Mali: The Wayward Bear

Read Suzie’s account of Mali: the first grizzly bear to happen upon OrcaLab in over 50 years.

grizzly bear on beach

By Suzie Hall

Exit 2020, pursued by a bear.

As the rest of the world suffered pandemic pandemonium, we three on Hanson Island were sent our own reason to stay indoors and keep caution: a curious grizzly bear named Mali. It has proved difficult to talk about, as a story I feel I am still processing and one which deserves immense respect. Despite the highs and lows and bizarre turns this year has taken – Mali has probably been the most significant element, and I want to remember him for decades to come.

He became a permanent feature of our lives for ten whole days, and each day felt more heightened than the last. Media coverage felt frustratingly political, and I suppose my motivation for this post is to share a little of his character and celebrate his life, and the lessons he has taught me.

In short: There has never been a grizzly bear seen at this property before, and we had no prior experience of bear etiquette. He became unfortunately familiar with our property, our space and our smells. Worst of all, he found his way into some trash – the factor which most likely led to his untimely demise.

My most vivid memory is our attempt at coexistence. We followed the advice given to us: establish a boundary with the bear. Make it clear where he can and can’t go until he eventually moves on to find a mate.

One bright afternoon in early April, after his usual morning forage in the tide-line, he made his way through the forest towards the lab and house. He was going to cross our imaginary boundary. We stood in his path and waited for him to approach. I remember glancing left and right, at Megan and Quin, as we opposed the advancing grizzly bear; our feeble, fleshy bodies 50 metres from his raw power, teeth, and claws. For a fleeting moment, I wondered if this would be our end. What the heck were we doing? And yet, in an instant, my doubts were gone. Mali seemed completely peaceful. There was no sense of aggression or malicious intent, only a young grizzly trying to find his place in the world.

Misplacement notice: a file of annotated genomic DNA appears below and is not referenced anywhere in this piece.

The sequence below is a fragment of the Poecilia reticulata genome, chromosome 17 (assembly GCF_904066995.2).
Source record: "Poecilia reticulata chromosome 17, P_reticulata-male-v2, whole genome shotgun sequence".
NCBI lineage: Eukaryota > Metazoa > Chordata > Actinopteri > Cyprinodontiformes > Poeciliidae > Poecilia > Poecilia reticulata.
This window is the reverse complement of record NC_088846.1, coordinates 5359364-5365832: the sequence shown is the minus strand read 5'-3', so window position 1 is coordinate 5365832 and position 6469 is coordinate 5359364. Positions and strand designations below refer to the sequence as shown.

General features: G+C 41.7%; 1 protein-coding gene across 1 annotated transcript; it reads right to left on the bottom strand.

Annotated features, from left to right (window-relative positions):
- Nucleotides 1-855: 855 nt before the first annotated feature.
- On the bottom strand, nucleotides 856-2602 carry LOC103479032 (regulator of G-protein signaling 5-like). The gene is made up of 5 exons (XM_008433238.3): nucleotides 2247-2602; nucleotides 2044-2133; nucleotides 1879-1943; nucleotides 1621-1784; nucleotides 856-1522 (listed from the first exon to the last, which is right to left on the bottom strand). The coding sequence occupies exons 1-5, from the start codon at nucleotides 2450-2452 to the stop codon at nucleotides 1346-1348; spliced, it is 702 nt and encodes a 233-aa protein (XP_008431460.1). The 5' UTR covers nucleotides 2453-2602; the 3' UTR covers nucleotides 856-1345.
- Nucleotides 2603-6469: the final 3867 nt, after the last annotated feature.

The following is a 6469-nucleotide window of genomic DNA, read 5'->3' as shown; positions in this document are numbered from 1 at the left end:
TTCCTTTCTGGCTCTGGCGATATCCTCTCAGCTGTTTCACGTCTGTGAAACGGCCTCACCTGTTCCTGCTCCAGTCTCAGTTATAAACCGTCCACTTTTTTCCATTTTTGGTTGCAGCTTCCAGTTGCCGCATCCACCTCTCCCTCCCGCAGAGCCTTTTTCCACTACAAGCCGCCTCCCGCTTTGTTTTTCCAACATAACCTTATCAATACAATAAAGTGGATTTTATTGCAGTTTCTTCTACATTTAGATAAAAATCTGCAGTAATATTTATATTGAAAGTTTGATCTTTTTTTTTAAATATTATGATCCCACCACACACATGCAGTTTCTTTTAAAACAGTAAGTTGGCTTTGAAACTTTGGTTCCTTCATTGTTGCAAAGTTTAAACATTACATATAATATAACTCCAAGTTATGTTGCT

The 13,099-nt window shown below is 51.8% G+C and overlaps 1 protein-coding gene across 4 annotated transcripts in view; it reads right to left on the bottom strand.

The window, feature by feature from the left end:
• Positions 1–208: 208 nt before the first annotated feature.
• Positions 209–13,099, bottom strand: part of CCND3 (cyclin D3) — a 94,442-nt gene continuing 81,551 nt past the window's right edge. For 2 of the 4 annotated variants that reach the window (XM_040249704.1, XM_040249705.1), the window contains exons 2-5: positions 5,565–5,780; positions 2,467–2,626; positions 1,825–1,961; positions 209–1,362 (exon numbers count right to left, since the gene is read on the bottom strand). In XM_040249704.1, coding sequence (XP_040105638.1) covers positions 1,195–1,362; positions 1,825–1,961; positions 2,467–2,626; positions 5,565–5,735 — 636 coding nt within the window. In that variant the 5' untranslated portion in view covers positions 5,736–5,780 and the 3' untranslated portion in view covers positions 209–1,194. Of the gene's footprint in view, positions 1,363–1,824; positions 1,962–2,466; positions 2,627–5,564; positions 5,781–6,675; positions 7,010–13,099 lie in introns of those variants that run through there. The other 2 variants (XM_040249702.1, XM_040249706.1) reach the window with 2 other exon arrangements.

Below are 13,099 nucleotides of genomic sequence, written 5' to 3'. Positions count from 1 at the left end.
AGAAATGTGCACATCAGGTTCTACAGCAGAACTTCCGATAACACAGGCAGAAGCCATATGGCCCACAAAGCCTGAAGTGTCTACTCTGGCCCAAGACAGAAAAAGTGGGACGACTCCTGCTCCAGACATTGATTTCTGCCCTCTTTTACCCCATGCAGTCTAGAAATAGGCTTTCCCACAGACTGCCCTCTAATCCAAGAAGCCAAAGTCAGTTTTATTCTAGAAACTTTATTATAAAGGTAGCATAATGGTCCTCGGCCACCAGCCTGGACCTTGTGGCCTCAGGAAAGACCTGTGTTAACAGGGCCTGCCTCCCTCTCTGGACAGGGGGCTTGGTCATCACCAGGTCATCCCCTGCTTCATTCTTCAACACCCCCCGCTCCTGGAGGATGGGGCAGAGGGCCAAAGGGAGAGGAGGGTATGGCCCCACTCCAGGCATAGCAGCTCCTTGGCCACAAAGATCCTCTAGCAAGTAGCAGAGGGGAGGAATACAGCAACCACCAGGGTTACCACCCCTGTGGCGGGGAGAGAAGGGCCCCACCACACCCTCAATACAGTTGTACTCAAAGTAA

He would possibly have walked right by us with little interest had we not fired a bear-banger. The deafening boom shook us all, and Mali turned on his heels. Seeing a grizzly run at full-pelt is not something I’ll likely forget. We made our way back to the house, congratulating ourselves for establishing our boundary. Job done, victory won.

Within the hour, he had broken into the house and dragged several food bins out of the pantry. Boundary abolished.

We spent the next two days in a painful limbo, evacuated from the island while Conservation Officers assessed the scene. A bear who learns that food lives inside paints a target on his head. We received the news he was going to be shot. We received the news this had been overturned, and they were going to relocate him. We spent those days in emotional turbulence, wondering if our action or inaction had put this bear at risk.

Eventually, he was successfully snared and tranquillised. On April 7th he flew over our heads, dangling beneath a helicopter – back to bear country. Bear country felt uncomfortably close, given how far they can travel in a day. There was an eerie sense of calm as we assessed the damage: broken structures, upturned fridge, giant paw prints on the living room window. As the media celebrated his successful relocation, we lived in constant anxiety of meeting those big, brown eyes round every corner.

A few days later, we received a report that he had been sighted halfway between his relocation spot and Hanson Island. He was almost certainly coming back. Grizzly bears invaded my dreams, smashing down doors and windows. Every small sound magnified; every rustle in the bushes a crick in the neck.

And then… he was dead. Shot by a man on his private property, only a few miles away. We don’t know the full details, but it is likely Mali had once again been too curious, and the man had felt threatened.

More emotions were stirred: grief at the loss of this beautiful life; relief that we no longer had to live in fear; guilt for feeling relieved, and that we may have aided in his habituation. I still flit between the three, although gratitude has slowly started to overcome them all.

I am endlessly grateful to Megan and Quin, as we rode this roller-coaster together. I hope we can visit Mali’s grave this year and pay our final respects. I am grateful to everyone – too many to name – who had a hand in relocating this bear and guiding us through.

I am grateful to those who share this post so that Mali might be remembered and his story a cautionary tale – our ecosystems are changing and we have to act accordingly. Perhaps this was an anomalous year, or perhaps this will become the reality for the Broughton Archipelago and neighbouring areas.

Above all, I am grateful to Mali, whose presence will always be felt on Hanson and in my heart. For a short while, I felt the spirit of a grizzly bear and saw the earth through his eyes. The spring was new and the trash was tasty. The world was an oyster at my clawed feet.

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